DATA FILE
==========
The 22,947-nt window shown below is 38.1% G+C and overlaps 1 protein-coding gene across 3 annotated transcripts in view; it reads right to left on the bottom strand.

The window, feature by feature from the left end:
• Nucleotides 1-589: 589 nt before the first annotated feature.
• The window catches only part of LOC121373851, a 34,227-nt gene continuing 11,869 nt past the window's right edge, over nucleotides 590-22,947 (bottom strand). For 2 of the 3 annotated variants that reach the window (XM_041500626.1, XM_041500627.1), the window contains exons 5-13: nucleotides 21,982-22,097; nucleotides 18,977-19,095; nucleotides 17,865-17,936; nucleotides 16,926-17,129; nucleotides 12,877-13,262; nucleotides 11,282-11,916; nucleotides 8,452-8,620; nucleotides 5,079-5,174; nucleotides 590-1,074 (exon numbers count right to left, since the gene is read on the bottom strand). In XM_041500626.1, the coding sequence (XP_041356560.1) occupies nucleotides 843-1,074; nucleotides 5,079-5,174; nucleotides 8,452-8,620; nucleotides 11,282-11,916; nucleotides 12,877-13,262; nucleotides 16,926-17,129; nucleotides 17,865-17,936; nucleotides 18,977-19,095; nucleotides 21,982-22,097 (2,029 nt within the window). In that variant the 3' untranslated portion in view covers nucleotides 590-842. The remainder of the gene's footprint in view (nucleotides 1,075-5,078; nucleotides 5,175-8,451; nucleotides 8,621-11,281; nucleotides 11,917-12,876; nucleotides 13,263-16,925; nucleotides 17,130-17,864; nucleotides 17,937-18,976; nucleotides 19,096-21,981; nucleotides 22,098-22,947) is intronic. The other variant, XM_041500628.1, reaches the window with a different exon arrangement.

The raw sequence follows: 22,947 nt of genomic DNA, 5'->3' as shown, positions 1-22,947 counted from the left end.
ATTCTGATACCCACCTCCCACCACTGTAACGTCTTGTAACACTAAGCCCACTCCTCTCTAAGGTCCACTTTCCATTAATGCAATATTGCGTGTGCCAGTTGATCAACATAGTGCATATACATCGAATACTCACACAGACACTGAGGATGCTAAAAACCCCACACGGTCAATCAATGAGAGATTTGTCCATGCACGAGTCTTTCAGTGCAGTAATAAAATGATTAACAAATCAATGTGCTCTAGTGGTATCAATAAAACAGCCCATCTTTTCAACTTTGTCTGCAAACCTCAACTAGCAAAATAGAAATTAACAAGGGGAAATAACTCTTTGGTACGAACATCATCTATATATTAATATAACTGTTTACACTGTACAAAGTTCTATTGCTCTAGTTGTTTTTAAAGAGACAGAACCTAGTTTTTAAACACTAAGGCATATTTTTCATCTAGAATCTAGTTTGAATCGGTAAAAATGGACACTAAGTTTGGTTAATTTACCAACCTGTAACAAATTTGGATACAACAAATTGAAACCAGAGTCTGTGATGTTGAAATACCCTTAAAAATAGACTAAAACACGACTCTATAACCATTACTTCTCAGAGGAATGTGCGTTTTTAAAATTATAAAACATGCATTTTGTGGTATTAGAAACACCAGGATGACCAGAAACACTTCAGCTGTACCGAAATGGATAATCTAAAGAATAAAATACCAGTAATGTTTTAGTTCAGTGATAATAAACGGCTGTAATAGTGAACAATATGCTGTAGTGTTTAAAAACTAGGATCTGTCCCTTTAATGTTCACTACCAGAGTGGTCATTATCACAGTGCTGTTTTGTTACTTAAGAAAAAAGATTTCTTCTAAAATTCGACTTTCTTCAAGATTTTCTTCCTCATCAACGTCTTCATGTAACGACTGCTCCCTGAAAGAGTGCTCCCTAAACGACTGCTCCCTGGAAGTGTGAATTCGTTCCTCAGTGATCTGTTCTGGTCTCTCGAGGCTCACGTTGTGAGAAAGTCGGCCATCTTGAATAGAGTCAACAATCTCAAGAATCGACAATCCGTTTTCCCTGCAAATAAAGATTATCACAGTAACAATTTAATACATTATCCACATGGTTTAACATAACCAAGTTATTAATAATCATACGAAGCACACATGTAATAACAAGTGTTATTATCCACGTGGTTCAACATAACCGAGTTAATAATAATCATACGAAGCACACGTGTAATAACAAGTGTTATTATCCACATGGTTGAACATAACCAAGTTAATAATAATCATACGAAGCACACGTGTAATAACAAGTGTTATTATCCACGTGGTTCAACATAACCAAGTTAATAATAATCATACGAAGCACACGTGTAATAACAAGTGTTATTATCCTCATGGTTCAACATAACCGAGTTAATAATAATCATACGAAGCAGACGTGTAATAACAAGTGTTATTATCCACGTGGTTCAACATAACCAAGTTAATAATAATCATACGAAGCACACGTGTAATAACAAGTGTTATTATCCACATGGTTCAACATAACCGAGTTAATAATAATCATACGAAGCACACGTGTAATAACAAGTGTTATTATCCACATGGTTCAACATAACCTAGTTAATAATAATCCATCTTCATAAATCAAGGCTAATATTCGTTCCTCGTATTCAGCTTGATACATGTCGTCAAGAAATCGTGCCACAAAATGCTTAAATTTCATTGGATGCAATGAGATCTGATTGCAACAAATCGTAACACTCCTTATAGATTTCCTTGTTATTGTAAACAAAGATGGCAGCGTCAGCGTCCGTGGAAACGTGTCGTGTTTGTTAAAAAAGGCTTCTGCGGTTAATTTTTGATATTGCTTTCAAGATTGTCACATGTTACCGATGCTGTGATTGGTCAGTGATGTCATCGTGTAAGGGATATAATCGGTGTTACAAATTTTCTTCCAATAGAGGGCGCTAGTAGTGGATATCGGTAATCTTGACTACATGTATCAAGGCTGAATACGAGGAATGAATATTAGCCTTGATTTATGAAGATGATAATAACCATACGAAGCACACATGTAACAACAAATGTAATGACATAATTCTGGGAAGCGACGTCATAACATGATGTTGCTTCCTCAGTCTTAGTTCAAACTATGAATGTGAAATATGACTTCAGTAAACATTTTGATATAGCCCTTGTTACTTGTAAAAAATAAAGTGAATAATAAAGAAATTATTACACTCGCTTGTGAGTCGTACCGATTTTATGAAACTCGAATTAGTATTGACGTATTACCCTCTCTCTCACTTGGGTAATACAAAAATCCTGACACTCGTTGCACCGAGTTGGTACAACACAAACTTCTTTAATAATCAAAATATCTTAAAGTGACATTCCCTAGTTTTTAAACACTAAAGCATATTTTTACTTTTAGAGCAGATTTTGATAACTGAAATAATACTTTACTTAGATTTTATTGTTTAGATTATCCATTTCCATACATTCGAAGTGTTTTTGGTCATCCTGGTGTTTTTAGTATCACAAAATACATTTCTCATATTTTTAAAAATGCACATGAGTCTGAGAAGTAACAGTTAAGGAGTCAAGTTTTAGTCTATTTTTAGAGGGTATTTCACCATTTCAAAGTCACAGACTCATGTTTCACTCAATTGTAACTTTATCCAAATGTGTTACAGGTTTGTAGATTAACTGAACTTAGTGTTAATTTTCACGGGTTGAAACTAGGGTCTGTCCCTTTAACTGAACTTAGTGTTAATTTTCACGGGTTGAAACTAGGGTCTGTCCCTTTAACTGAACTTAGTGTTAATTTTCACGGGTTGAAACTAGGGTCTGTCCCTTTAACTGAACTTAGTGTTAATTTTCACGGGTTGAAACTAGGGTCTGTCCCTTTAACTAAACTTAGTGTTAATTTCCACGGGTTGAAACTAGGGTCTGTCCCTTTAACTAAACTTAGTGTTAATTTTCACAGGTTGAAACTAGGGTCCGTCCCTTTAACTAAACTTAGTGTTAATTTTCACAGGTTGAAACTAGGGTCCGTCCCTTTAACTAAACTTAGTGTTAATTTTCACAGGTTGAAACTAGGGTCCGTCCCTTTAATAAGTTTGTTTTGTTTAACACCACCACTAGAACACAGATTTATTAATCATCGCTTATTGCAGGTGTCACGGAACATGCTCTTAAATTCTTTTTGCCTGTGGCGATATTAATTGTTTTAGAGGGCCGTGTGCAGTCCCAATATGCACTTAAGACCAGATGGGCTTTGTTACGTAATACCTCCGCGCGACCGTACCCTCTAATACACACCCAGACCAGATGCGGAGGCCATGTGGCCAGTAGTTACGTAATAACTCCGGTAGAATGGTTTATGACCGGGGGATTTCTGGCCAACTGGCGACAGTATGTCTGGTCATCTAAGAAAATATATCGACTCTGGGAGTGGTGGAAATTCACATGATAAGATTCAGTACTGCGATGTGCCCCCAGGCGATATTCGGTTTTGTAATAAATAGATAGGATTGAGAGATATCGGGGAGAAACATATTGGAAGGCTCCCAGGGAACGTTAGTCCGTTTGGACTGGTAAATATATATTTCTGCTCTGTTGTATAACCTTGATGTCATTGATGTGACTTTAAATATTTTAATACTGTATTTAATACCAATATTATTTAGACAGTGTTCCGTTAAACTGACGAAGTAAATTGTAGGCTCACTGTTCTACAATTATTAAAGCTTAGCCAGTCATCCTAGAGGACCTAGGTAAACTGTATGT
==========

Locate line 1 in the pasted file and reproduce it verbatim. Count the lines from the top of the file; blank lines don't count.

The 22,947-nt window shown below is 38.1% G+C and overlaps 1 protein-coding gene across 3 annotated transcripts in view; it reads right to left on the bottom strand.